U.S. Southern Command (SOUTHCOM) is extending this invitation to technology developers: “Try it here first.” And developers are responding.
With its vast area of operations and missions that continuously expand and shift, SOUTHCOM is positioning itself as an ideal innovation partner. For example, the combatant command is collaborating with the National Geospatial-Intelligence Agency and commercial satellite providers on pilot studies concerning leveraging imagery and data collection. The command is also considering World View Enterprise’s Stratollite flight vehicle as a potential long-duration solution to fill gaps in imagery collection.
The quest for technology as a force-multiplier is one of the reasons Adm. Kurt W. Tidd, SOUTHCOM’s commander, looks forward to delivering a GEOINT 2017 keynote address Wednesday at 10 a.m. Tidd plans to tour the Symposium exhibit hall as well.
“Experts from the geospatial intelligence community are where ideas like those often come from,” Tidd said via email, referring to both ongoing and future technology development at SOUTHCOM, which is headquartered in southern Florida. “I am eager to hear from them, to see the exhibits, and to learn more about the kinds of cutting-edge capabilities we may be able to consider experimenting with in the future.”
San Antonio is home to the U.S. Sixth Army, one of SOUTHCOM’s component units. SOUTHCOM has long been considered at the leading edge of the war against narcotics trafficking, but that mission is too limiting in the face of ongoing worldwide terror threats. Geospatial intelligence helps SOUTHCOM and its interagency and regional security partners meet the challenge of monitoring one-sixth of Earth’s mass, an area that includes 31 countries as well as 16 dependencies and places of special sovereignty.
“This is a region where security threats range from extremist groups leveraging cyber to market their ‘brand’ of violence, to illegal mining and narcotics trafficking, to life-threatening natural disasters,” Tidd wrote. “So, we’re combining commercially available imagery with online tools and publicly available data. This combination gives us insights into the security environment, such as how threat networks are connected or the conditions on the ground after a disaster.”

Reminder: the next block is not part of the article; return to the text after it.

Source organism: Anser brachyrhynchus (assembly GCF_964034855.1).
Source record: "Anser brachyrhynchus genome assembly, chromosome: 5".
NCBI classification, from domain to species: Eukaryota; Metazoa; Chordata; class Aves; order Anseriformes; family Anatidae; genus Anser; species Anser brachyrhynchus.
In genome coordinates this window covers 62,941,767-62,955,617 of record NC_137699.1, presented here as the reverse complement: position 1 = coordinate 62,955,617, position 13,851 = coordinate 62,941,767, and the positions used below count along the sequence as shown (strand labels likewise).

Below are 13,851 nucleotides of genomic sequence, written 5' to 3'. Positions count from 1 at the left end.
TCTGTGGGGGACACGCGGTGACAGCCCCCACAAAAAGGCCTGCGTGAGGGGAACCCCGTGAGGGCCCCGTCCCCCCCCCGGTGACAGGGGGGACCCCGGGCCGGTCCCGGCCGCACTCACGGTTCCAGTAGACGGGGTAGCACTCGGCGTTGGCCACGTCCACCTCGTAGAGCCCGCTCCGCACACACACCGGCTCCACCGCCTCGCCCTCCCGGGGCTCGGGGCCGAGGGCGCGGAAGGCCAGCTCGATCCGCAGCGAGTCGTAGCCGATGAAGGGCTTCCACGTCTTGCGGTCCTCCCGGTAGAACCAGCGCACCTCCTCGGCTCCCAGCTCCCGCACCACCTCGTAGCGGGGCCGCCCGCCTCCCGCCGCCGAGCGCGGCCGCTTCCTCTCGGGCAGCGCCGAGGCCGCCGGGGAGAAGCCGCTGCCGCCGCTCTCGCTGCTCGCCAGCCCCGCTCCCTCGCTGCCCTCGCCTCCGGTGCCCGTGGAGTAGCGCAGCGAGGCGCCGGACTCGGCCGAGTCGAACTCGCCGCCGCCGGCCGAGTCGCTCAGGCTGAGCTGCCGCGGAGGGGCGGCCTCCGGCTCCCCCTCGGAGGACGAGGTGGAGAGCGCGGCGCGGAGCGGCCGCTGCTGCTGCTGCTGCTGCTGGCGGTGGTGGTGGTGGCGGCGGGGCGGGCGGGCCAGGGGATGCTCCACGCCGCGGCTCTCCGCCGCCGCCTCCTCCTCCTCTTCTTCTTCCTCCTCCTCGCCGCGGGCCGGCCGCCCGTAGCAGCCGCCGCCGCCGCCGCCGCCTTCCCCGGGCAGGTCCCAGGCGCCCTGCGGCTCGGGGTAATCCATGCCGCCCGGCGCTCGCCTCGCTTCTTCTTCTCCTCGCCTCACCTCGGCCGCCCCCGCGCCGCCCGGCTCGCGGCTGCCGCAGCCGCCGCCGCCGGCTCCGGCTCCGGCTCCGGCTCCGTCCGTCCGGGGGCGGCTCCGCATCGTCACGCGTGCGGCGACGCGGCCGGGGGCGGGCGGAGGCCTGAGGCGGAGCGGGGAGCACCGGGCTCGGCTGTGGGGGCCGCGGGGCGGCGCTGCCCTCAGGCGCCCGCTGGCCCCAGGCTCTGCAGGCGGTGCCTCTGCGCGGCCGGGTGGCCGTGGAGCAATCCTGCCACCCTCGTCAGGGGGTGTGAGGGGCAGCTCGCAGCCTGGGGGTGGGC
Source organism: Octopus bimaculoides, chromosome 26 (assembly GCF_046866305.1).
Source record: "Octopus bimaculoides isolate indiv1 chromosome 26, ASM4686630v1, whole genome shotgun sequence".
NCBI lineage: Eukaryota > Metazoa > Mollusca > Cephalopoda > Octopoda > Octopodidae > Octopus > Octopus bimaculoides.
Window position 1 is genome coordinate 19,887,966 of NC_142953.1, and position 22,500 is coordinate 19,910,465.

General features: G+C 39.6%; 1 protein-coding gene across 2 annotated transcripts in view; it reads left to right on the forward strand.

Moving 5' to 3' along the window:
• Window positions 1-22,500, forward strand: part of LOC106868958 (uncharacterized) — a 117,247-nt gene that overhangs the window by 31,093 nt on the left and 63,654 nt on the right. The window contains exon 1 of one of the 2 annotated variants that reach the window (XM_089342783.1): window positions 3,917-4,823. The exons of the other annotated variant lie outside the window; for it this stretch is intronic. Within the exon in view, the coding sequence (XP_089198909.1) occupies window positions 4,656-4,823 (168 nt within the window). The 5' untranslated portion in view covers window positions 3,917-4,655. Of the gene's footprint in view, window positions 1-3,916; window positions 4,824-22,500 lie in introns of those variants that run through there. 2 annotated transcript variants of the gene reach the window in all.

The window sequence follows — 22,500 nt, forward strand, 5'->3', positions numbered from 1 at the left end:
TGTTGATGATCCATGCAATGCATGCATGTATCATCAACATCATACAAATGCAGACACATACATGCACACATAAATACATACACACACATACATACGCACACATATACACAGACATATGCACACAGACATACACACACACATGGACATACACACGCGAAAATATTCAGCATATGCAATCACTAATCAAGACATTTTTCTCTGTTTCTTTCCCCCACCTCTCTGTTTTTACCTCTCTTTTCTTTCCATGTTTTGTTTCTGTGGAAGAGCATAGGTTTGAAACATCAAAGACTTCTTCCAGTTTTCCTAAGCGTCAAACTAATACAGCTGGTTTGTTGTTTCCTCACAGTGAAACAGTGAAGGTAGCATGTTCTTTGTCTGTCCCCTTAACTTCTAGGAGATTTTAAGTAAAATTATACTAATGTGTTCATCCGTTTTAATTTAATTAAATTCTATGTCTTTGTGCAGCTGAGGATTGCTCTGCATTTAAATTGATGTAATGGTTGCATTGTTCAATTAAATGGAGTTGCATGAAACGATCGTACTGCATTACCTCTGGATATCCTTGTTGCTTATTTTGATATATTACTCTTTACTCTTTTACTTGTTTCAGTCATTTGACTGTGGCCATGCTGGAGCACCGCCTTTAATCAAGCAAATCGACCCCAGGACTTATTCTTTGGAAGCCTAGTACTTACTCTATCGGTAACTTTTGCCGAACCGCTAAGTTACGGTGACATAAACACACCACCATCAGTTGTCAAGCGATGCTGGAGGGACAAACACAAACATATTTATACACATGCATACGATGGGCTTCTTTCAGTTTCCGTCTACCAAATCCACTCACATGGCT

Disaster relief is a growing part of SOUTHCOM’s mission. Operations in the wake of natural disasters such as fall 2016’s Hurricane Matthew point to the value of GEOINT.
During Hurricane Matthew, which touched a corner of Haiti, SOUTHCOM used publicly available images to establish base maps and then overlaid the maps with geo-tagged images of problem areas such as washed-out bridges. The information allowed Army and Marine Corps helicopters from Honduras to ferry disaster relief from Port-au-Prince storehouses to the hardest-hit areas the day after the hurricane passed.
“We were able to move much more quickly than if we waited on getting the helicopters there, sending the helicopters out on traditional road reconnaissance flights … then coming back to figure out execution,” Tidd said at a Pentagon news conference April 7.
In his GEOINT 2017 keynote, Tidd said he plans to share “some of the ways we’re embracing operational innovation and partnering with experts from the geospatial intelligence community to better understand threats and challenges in the region and increase the success of our operations against them.”
He will also discuss opportunities for industry.
“SOUTHCOM is the ideal innovation partner,” he said. “Our area of responsibility is close to the U.S. and has varied terrain and diverse operational environments. We also have willing and capable partners in the region who support innovation and are experienced at countering adaptive adversaries.”
Headline image: Adm. Tidd passes through sideboys as he departs amphibious assault ship USS Iwo Jima following a visit with Capt. James R. Midkiff, the ship’s commanding officer. Iwo Jima and the 24th Marine Expeditionary Unit provided disaster relief and humanitarian aid to Haiti following Hurricane Matthew. Oct. 15, 2016. U.S. Navy photo by Seaman Daniel C. Coxwest.